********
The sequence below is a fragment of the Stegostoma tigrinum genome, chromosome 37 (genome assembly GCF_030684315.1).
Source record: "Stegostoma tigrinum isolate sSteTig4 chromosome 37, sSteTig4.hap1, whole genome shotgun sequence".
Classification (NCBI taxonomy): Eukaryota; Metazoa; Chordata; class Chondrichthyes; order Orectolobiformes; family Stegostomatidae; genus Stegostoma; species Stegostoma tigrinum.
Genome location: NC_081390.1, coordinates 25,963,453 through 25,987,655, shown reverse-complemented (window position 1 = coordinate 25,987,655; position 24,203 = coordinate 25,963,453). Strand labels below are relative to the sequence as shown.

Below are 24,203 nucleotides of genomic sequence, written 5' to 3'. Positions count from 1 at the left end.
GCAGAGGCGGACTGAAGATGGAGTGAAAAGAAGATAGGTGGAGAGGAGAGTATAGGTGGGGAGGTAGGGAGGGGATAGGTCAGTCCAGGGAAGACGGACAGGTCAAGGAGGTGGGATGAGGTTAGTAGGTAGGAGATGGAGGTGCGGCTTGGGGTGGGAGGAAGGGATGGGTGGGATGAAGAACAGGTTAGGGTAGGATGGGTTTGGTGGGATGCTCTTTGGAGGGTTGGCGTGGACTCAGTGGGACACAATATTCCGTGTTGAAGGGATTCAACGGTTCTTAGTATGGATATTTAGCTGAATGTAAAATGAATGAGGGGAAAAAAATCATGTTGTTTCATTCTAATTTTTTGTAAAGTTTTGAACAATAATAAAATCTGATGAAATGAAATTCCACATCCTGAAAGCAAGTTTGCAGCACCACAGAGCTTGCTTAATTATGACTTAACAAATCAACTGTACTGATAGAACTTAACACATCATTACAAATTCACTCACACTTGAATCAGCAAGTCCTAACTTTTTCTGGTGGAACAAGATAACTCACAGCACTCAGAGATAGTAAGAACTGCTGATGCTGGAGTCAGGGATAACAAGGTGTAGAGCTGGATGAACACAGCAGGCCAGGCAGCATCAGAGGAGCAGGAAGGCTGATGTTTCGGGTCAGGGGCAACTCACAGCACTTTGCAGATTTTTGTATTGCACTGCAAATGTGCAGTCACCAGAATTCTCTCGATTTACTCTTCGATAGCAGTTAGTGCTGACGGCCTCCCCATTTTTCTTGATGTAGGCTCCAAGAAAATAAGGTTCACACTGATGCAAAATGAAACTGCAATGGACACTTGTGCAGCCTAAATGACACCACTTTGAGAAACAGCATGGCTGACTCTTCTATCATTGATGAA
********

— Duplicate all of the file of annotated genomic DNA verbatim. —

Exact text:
The sequence below is a fragment of the Stegostoma tigrinum genome, chromosome 37 (genome assembly GCF_030684315.1).
Source record: "Stegostoma tigrinum isolate sSteTig4 chromosome 37, sSteTig4.hap1, whole genome shotgun sequence".
Classification (NCBI taxonomy): Eukaryota; Metazoa; Chordata; class Chondrichthyes; order Orectolobiformes; family Stegostomatidae; genus Stegostoma; species Stegostoma tigrinum.
Genome location: NC_081390.1, coordinates 25,963,453 through 25,987,655, shown reverse-complemented (window position 1 = coordinate 25,987,655; position 24,203 = coordinate 25,963,453). Strand labels below are relative to the sequence as shown.

Below are 24,203 nucleotides of genomic sequence, written 5' to 3'. Positions count from 1 at the left end.
GCAGAGGCGGACTGAAGATGGAGTGAAAAGAAGATAGGTGGAGAGGAGAGTATAGGTGGGGAGGTAGGGAGGGGATAGGTCAGTCCAGGGAAGACGGACAGGTCAAGGAGGTGGGATGAGGTTAGTAGGTAGGAGATGGAGGTGCGGCTTGGGGTGGGAGGAAGGGATGGGTGGGATGAAGAACAGGTTAGGGTAGGATGGGTTTGGTGGGATGCTCTTTGGAGGGTTGGCGTGGACTCAGTGGGACACAATATTCCGTGTTGAAGGGATTCAACGGTTCTTAGTATGGATATTTAGCTGAATGTAAAATGAATGAGGGGAAAAAAATCATGTTGTTTCATTCTAATTTTTTGTAAAGTTTTGAACAATAATAAAATCTGATGAAATGAAATTCCACATCCTGAAAGCAAGTTTGCAGCACCACAGAGCTTGCTTAATTATGACTTAACAAATCAACTGTACTGATAGAACTTAACACATCATTACAAATTCACTCACACTTGAATCAGCAAGTCCTAACTTTTTCTGGTGGAACAAGATAACTCACAGCACTCAGAGATAGTAAGAACTGCTGATGCTGGAGTCAGGGATAACAAGGTGTAGAGCTGGATGAACACAGCAGGCCAGGCAGCATCAGAGGAGCAGGAAGGCTGATGTTTCGGGTCAGGGGCAACTCACAGCACTTTGCAGATTTTTGTATTGCACTGCAAATGTGCAGTCACCAGAATTCTCTCGATTTACTCTTCGATAGCAGTTAGTGCTGACGGCCTCCCCATTTTTCTTGATGTAGGCTCCAAGAAAATAAGGTTCACACTGATGCAAAATGAAACTGCAATGGACACTTGTGCAGCCTAAATGACACCACTTTGAGAAACAGCATGGCTGACTCTTCTATCATTGATGAA